CSS: An Overview
Pixels and ems

Great work! We'll do more with colors as you learn more CSS.

When we've asked you to adjust font size, we've specified that the unit you should use is px (for "pixels"), like so:

p {
    font-size: 10px;

A pixel is a dot on your computer screen. Specifying font sizes in pixels is great when you want the user to see exactly on their screen what you designed on yours, though it assumes your screens are of similar size.

What if the user is using a screen that's a very different size from yours, though (like a smartphone screen)? Enter ems. (Don't confuse these with the <em></em> tags we use for emphasis!)

The font-size unit em is a relative measure: one em is equal to the default font size on whatever screen the user is using. That makes it great for smartphone screens, since it doesn't try to tell the smartphone exactly how big to make a font: it just says, "Hey, 1em is the font size that you normally use, so 2em is twice as big and 0.5em is half that size!"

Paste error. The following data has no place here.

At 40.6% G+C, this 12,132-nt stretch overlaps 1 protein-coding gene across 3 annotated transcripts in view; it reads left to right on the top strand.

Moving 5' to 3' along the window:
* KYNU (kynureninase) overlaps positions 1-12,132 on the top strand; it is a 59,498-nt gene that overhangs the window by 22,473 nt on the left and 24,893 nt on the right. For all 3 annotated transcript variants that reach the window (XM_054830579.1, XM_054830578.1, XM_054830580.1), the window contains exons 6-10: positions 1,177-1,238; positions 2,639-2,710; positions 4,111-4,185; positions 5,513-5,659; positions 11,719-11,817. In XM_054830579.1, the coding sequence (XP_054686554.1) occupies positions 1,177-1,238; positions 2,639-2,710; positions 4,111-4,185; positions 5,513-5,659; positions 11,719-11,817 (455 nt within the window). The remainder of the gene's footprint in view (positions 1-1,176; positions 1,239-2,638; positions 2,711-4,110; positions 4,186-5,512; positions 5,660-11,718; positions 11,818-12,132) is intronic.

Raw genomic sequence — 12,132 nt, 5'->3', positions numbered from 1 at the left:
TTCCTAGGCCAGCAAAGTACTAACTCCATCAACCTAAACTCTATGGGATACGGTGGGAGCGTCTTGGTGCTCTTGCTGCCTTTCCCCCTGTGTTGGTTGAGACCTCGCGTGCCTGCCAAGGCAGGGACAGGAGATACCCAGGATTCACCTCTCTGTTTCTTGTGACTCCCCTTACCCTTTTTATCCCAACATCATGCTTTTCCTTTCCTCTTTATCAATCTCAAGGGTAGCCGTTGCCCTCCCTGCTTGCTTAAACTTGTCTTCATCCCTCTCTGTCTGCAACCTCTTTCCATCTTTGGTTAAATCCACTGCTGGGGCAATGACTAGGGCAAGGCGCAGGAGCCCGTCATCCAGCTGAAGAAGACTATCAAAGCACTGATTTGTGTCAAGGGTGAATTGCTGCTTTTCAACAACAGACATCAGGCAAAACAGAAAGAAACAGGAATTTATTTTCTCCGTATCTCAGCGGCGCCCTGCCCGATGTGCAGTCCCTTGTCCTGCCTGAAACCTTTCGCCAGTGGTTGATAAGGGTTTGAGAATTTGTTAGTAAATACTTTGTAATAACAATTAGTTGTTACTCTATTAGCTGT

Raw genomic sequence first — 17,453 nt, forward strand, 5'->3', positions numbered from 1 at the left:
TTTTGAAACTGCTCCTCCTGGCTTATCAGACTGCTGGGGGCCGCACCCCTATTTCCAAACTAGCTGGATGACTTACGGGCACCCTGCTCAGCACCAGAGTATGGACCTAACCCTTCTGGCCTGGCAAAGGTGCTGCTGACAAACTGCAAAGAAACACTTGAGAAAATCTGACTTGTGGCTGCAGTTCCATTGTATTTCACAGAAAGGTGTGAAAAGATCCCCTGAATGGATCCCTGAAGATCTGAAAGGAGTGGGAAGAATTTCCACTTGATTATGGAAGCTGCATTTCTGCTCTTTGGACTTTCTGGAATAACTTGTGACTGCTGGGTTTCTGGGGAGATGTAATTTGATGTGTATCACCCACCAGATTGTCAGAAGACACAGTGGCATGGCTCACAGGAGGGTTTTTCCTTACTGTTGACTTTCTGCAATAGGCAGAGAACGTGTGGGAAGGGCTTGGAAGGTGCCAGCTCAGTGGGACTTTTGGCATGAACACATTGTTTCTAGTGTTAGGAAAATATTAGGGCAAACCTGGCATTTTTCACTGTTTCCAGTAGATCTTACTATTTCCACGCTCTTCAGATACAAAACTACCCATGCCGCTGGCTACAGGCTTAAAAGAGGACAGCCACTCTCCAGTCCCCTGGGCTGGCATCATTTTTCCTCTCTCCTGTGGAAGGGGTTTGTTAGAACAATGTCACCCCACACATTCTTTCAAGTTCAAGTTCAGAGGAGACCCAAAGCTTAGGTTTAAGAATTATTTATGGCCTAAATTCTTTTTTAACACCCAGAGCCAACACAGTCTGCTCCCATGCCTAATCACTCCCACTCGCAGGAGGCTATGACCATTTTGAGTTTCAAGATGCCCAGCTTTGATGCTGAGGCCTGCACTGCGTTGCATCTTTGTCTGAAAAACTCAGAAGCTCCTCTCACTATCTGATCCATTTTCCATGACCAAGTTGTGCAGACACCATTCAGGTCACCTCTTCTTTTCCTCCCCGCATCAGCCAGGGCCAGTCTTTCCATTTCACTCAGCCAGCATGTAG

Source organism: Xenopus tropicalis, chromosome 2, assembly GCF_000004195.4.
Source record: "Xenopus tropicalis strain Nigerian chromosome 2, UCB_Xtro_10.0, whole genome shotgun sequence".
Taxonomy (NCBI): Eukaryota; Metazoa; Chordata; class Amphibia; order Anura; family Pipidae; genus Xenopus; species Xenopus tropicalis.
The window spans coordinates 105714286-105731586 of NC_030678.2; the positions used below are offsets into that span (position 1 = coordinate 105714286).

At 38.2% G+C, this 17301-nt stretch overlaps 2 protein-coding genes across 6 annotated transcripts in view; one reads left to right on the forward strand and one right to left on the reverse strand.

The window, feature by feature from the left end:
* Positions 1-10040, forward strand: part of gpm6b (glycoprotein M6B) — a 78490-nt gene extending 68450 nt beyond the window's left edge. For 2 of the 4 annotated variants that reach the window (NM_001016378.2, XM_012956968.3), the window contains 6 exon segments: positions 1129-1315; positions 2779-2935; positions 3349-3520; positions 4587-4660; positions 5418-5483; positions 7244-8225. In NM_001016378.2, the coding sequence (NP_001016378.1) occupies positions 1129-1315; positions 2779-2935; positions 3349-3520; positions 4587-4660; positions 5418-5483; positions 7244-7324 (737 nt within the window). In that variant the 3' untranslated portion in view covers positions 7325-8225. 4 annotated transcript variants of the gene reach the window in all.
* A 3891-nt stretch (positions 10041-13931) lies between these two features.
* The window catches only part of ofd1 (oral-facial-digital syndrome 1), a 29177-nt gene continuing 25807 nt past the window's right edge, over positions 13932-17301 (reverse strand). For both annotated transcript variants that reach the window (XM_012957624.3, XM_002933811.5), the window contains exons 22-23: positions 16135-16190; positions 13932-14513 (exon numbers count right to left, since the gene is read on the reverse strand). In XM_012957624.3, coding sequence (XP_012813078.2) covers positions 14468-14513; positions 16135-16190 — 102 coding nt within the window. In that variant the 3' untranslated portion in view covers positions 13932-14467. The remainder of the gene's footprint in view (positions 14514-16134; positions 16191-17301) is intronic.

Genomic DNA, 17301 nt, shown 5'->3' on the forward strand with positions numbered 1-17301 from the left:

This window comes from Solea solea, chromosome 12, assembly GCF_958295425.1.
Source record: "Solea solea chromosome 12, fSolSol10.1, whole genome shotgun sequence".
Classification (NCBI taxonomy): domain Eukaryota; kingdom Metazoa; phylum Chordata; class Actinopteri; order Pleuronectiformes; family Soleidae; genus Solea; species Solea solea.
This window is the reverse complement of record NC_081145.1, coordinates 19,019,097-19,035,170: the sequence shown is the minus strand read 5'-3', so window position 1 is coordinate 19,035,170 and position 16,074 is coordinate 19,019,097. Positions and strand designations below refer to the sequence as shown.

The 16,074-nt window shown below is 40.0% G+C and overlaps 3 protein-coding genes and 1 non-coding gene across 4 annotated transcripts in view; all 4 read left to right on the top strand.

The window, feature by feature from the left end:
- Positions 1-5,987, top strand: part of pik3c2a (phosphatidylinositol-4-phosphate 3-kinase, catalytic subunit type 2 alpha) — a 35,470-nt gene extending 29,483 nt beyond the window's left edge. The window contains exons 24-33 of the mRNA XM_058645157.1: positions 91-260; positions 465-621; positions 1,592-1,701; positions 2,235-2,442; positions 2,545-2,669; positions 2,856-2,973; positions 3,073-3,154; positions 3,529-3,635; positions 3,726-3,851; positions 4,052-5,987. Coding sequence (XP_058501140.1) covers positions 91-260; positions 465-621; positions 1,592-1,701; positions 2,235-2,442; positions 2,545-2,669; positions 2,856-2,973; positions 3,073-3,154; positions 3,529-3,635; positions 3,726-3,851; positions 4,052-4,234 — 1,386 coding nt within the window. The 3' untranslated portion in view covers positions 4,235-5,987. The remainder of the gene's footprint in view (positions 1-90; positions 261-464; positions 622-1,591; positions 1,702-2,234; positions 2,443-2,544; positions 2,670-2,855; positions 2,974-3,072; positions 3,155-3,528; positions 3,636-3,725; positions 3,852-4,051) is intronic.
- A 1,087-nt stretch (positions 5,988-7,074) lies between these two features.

Check it out: we've set three different paragraphs to the font-sizes 1em, 0.5em, and 2em. For now, use whichever unit (px or em) you're more comfortable with—we just wanted to show you em now so you're not surprised when you see it later.


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